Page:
Student Roadmap - Visualizing and Analyzing Data

Look for Trends and Patterns

The data you collected as you did your experiment are called your “raw data.” Sometimes, just by looking at the raw data, you can see trends. For instance, in studying plant growth and recording how tall a plant is every day, you might see a steady increase over time. But you might also notice that there were periods when the plant’s height was not changing much. Did that period of slow growth correlate with the 4-day weekend when you weren’t able to water them?

So, dig out all of your team’s data and let’s take a look. Did you set up a data plan before you started collecting data? If so, you’ve got a headstart on organizing your data.

Why does it matter what my data tables look like if the data are all there?

Organizing your data into tables, and then using those tables to create charts and graphs helps you to make sense of the data and find patterns in the data. Well designed tables, charts, and graphs can help you convince others that your conclusions are backed up by evidence.

The first step to making sense is to put your data into a form that makes seeing patterns easier. Let's look at the data from team PLANTZ. This team’s question is whether the yellow, black, and red seeds from multicolored popcorn sprout and grow the same way.

Team PLANTZ germinated their corn seeds on a wet paper towel and are measuring the germination rate (% of seeds that sprout) and root length of each sprout each day. They predict that the germination rate and growth will be the same for all the different colors. Here are two different ways they could share the data with you. Which is most helpful? As you look at the examples, try to figure out if the growth is the same. If it isn’t, which color seed has the longest roots?

Option 1: Table A Option 2: Table C

Graphs and Charts

Zea mays graph

One of the best ways to display data trends is by using graphs and charts. Here is a line graph of the data presented in tables above. Is it easier to see what is going on now?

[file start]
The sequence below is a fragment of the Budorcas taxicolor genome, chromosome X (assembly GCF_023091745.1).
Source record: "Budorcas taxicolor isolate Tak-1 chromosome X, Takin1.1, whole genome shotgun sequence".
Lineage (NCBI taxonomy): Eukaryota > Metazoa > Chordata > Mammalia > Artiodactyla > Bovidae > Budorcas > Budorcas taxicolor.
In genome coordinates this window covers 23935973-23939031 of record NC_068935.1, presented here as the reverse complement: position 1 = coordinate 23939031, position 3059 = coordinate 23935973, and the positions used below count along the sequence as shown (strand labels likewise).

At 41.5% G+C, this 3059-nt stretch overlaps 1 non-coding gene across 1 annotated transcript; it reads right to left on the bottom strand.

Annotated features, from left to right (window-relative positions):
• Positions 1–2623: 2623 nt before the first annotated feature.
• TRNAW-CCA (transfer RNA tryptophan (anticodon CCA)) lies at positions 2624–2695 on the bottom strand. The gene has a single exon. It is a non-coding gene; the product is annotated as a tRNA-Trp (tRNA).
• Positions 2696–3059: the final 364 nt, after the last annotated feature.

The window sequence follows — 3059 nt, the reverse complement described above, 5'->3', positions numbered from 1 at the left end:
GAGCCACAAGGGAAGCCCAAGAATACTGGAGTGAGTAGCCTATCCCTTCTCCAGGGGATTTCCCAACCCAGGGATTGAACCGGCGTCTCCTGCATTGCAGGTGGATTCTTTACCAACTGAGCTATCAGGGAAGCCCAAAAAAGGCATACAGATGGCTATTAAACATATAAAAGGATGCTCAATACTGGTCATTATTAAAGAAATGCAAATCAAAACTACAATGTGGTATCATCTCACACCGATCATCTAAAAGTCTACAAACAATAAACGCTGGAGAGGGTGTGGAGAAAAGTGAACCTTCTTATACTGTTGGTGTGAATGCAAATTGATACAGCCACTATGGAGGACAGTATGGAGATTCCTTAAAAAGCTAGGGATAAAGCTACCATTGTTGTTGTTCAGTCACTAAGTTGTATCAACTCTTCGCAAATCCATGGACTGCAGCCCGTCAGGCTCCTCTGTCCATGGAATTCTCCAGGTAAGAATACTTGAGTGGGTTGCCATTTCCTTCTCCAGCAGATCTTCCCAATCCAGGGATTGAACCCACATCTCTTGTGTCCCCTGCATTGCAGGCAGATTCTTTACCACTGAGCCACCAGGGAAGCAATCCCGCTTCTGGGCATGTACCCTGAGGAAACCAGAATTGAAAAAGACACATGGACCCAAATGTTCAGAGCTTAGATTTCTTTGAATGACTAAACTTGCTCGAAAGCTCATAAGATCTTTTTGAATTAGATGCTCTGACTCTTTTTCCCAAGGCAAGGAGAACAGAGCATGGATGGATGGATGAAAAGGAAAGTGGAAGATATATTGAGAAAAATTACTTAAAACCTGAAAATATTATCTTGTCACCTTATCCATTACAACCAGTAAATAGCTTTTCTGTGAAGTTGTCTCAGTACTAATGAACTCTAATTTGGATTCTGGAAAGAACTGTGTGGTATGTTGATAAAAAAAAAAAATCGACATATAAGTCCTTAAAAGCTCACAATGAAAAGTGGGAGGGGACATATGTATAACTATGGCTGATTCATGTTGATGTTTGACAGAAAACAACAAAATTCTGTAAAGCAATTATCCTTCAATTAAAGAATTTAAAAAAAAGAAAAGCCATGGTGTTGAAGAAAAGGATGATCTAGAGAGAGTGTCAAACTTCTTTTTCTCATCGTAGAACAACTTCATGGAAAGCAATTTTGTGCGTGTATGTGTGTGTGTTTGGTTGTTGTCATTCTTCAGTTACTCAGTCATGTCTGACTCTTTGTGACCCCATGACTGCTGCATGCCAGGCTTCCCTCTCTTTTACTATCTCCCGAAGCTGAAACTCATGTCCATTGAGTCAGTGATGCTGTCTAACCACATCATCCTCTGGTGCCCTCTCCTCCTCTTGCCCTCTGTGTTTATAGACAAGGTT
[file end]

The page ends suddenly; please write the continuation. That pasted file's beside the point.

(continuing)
Based on the graph, what can team PLANTZ conclude about their seeds?

  • a. there was no difference in the germination rate (% of seeds that sprouted) in the different colors of popcorn
  • b. after 3 days, the yellow seeds grew longer roots than the brown seeds, with the red seeds somewhere in the middle.
  • c. the reason the roots grew to different lengths has to do with the color of the seeds and no other variable.

Hint: You'd need more than the graph alone to make one of those conclusions…if you were a mentor, which one of those conclusions would you want to see more support for?

Labeling graphs

By convention, the horizontal axis, or the “x” axis, is where the independent variable is plotted. The vertical axis, or the ”y” axis is where the dependent variable (the measurement data) is plotted.

It's really important to label your graphs so that anyone can tell just by looking at the graph what it is supposed to be showing. Don't forget to label the axes, and include the units of measurement (hours?millimeters? centimeters?) for each one.

Typically, scientists don't connect the dots on line graphs. Instead, usually they draw a "best fit" line or smooth curve through the data points to show the trend of the data. If you have questions about how best to draw lines on your line graph for your particular data, ask your mentor for advice.

How Do I Deal with Multiple Trials or Multiple Replicates?

Best practices for data tables

  • Think about the data you’ll collect and how to display them before you start collecting data. Make a chart to fill in when the investigation starts.
  • Label columns and rows well.
  • Arrange your data so that it is easy to see patterns.
  • If you have multiple trials or replicates, include the average of the values.

You collected data on more than one plant right? The information summarized in the graph usually represents an average of the values.

What Kind of Graph or Chart Should I Use?

The kind of graph you choose to make depends on the kind of data you collect and what you want to show. Lines, dots, pies, bars --all of these are useful graphing tools.

Here's an online tool to help you decide which kind of graph to use.

Don't hesitate to ask your mentor for advice about the kind of chart to use. They can help steer you in a good direction. Or, try making a few different charts and see what works the best to make your point.

Adding Statistics: Testing Significance, Adding Error Bars, and Other Advanced Topics

If you are in an advanced biology class, you may be wondering where the error bars on the graphs are, or how to go about seeing if differences in your data are significant. These are important topics that biologists and other scientists must consider when they work with data. For more information, and how to calculate error bars and significance, see our Plant Toolkit: Using Math